SOUTH AFRICA: BEWARE WHEN ACQUIRING TAILINGS DAMS AS PART OF A MINE OR MINERAL PROCESSING FACILITY
The possibility of tailings dam failure, highlighted by the recent Jagersfontein tragedy, highlights the need for particular care when assessing the risks of a transaction in the mining and minerals processing sectors.
In South Africa, a different regulatory regime applies to tailings facilities that are part of a producing or recently closed mine (on-mine tailings facilities) and those that have become separated from recent mining operations (off-mine tailings facilities) as discussed in detail in this article.
Because of this, it is easy for the regulation of such a facility to ‘fall through the cracks’ and operate in an unregulated or partially regulated context. A transactional risk assessment should focus on whether the off-mine or on-mine facility has the necessary authorisations, which may include an Environmental Management Programme (EMPr), a water use licence, a dam with a safety risk registration, a waste management licence (or exemption) and a Mandatory Code of Good Practice for Mine Residue Deposits under the MHSA.
If the facility is not located on an operating mine, consideration should be given to whether a closure certificate should have been sought before the facility was ‘severed’ from the operating mine.
Careful consideration must also be given to all mandatory and recommended monitoring and reporting to the relevant authorities to ensure the integrity of the facility and that it has historically been operated and maintained to the highest safety standard.
If such a facility has faced compliance notices or directives in the past, the steps taken to bring the facility into compliance and maintain compliance should be carefully assessed.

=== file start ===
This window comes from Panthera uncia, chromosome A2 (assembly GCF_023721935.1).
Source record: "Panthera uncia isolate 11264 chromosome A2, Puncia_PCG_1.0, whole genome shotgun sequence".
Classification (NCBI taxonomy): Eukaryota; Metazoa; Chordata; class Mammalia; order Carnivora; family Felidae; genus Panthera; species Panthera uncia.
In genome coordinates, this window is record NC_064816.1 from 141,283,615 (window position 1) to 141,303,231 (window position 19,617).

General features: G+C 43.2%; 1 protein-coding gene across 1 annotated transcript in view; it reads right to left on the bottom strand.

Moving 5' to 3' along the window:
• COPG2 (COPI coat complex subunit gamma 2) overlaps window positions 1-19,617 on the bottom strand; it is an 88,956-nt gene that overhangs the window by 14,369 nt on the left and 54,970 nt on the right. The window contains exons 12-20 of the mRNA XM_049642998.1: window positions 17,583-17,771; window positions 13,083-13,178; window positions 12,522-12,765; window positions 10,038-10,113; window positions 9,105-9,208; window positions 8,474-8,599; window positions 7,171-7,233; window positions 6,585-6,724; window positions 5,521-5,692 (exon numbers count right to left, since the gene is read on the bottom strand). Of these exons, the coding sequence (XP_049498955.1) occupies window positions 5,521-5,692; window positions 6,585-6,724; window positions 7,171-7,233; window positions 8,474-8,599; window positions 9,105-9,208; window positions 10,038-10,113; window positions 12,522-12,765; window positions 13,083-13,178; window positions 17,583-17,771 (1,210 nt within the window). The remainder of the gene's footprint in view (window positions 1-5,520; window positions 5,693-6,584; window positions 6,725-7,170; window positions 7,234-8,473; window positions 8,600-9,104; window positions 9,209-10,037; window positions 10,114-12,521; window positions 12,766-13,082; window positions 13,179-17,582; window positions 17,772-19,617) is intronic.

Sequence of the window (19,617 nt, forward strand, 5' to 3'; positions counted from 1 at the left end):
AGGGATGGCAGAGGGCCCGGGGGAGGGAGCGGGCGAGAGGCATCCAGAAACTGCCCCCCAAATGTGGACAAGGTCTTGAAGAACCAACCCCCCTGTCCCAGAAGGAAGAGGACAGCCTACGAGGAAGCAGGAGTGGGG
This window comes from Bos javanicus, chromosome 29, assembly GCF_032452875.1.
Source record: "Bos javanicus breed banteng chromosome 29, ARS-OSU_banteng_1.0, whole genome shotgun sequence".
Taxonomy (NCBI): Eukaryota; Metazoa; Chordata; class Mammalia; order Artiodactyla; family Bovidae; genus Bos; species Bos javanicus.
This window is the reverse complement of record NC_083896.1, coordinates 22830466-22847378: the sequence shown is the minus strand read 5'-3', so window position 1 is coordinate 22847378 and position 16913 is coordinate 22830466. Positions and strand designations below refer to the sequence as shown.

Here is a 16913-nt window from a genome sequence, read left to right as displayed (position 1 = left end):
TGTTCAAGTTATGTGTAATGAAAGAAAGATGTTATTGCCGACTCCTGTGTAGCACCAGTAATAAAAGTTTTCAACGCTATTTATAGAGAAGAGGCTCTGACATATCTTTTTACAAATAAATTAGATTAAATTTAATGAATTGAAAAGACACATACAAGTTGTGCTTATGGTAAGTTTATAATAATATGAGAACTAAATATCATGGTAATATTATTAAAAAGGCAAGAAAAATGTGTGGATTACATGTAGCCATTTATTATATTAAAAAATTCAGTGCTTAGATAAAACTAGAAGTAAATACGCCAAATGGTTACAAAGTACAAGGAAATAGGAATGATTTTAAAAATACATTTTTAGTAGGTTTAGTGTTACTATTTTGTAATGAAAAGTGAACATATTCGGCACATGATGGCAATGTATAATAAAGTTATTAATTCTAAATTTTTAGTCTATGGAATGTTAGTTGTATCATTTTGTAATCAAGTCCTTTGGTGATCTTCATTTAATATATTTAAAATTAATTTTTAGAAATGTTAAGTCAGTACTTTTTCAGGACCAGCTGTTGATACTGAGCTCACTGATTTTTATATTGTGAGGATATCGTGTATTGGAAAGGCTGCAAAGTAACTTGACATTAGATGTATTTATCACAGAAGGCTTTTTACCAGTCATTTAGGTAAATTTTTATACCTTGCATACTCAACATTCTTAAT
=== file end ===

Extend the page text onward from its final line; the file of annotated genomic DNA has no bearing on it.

While warranties and indemnities regarding these issues could be considered, the reputational and other risks associated with tailings dam failure would make them cold comfort should it be necessary to enforce them.
Unfortunately, South Africa is not alone in experiencing such dam failures. Similar dam failures, such as the Mariana dam failure in 2015 and Brumadinho dam failure in 2019, both in Brazil, killed scores of people and left thousands of others displaced and homeless.
These high-profile disasters resulted in states and regulators all over the world reconsidering and reviewing the statutory regimes governing the authorisation, design and operation of tailings. The United Nations Environment Programme (UNEP), the Principles for Responsible Investment (PRI) and the International Council on Mining and Metals (ICMM) instituted Global Tailings Reviews, which saw the publication of the Global Industry Standard on Tailings Management (GISTM).
The GISTM provides a framework for safe tailings facility management and is amongst the most prevalent standards applied to manage tailings globally. Members of the ICMM commit to implementing the GISTM within three years for high-risk classification tailings and five years in other classifications.
In a transactional context, it is likely that lenders to a transaction will look for assurance that any tailings facilities that are part of a cross-border acquisition meet these international standards.